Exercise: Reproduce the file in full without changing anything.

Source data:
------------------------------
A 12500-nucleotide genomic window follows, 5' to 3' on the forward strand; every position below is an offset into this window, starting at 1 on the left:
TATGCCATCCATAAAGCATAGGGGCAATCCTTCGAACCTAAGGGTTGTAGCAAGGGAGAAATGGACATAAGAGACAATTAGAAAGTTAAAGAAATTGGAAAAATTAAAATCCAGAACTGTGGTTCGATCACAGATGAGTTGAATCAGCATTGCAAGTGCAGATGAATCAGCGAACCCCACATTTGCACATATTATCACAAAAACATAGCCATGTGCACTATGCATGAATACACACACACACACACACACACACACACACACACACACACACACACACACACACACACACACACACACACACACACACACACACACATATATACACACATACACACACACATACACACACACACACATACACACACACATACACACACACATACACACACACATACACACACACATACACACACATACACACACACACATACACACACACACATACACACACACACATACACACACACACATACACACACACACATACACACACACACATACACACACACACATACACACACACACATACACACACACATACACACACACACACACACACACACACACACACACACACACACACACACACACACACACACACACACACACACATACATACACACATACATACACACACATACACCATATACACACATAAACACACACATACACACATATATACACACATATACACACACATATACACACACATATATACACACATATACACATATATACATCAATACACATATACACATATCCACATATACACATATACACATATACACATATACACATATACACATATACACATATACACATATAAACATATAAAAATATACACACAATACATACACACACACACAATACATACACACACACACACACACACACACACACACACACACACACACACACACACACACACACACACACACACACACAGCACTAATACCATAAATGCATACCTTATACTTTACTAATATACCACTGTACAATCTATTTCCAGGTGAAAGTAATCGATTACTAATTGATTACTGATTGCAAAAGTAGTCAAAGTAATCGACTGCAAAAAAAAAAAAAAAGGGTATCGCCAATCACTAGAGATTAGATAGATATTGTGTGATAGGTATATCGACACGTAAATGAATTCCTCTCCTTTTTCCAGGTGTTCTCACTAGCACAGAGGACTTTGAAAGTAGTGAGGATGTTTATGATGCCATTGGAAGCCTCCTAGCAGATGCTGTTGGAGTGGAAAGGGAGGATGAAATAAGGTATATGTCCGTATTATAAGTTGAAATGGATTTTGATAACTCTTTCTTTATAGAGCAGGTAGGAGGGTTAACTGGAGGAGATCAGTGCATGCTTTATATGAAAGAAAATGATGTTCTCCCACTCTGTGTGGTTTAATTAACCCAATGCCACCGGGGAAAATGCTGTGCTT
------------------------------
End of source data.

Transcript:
A 12500-nucleotide genomic window follows, 5' to 3' on the forward strand; every position below is an offset into this window, starting at 1 on the left:
TATGCCATCCATAAAGCATAGGGGCAATCCTTCGAACCTAAGGGTTGTAGCAAGGGAGAAATGGACATAAGAGACAATTAGAAAGTTAAAGAAATTGGAAAAATTAAAATCCAGAACTGTGGTTCGATCACAGATGAGTTGAATCAGCATTGCAAGTGCAGATGAATCAGCGAACCCCACATTTGCACATATTATCACAAAAACATAGCCATGTGCACTATGCATGAATACACACACACACACACACACACACACACACACACACACACACACACACACACACACACACACACACACACACACACACACACACACATATATACACACATACACACACACATACACACACACACACATACACACACACATACACACACACATACACACACACATACACACACACATACACACACATACACACACACACATACACACACACACATACACACACACACATACACACACACACATACACACACACACATACACACACACACATACACACACACACATACACACACACACATACACACACACATACACACACACACACACACACACACACACACACACACACACACACACACACACACACACACACACACACACACATACATACACACATACATACACACACATACACCATATACACACATAAACACACACATACACACATATATACACACATATACACACACATATACACACACATATATACACACATATACACATATATACATCAATACACATATACACATATCCACATATACACATATACACATATACACATATACACATATACACATATACACATATACACATATAAACATATAAAAATATACACACAATACATACACACACACACAATACATACACACACACACACACACACACACACACACACACACACACACACACACACACACACACACACACACACACACAGCACTAATACCATAAATGCATACCTTATACTTTACTAATATACCACTGTACAATCTATTTCCAGGTGAAAGTAATCGATTACTAATTGATTACTGATTGCAAAAGTAGTCAAAGTAATCGACTGCAAAAAAAAAAAAAAAGGGTATCGCCAATCACTAGAGATTAGATAGATATTGTGTGATAGGTATATCGACACGTAAATGAATTCCTCTCCTTTTTCCAGGTGTTCTCACTAGCACAGAGGACTTTGAAAGTAGTGAGGATGTTTATGATGCCATTGGAAGCCTCCTAGCAGATGCTGTTGGAGTGGAAAGGGAGGATGAAATAAGGTATATGTCCGTATTATAAGTTGAAATGGATTTTGATAACTCTTTCTTTATAGAGCAGGTAGGAGGGTTAACTGGAGGAGATCAGTGCATGCTTTATATGAAAGAAAATGATGTTCTCCCACTCTGTGTGGTTTAATTAACCCAATGCCACCGGGGAAAATGCTGTGCTT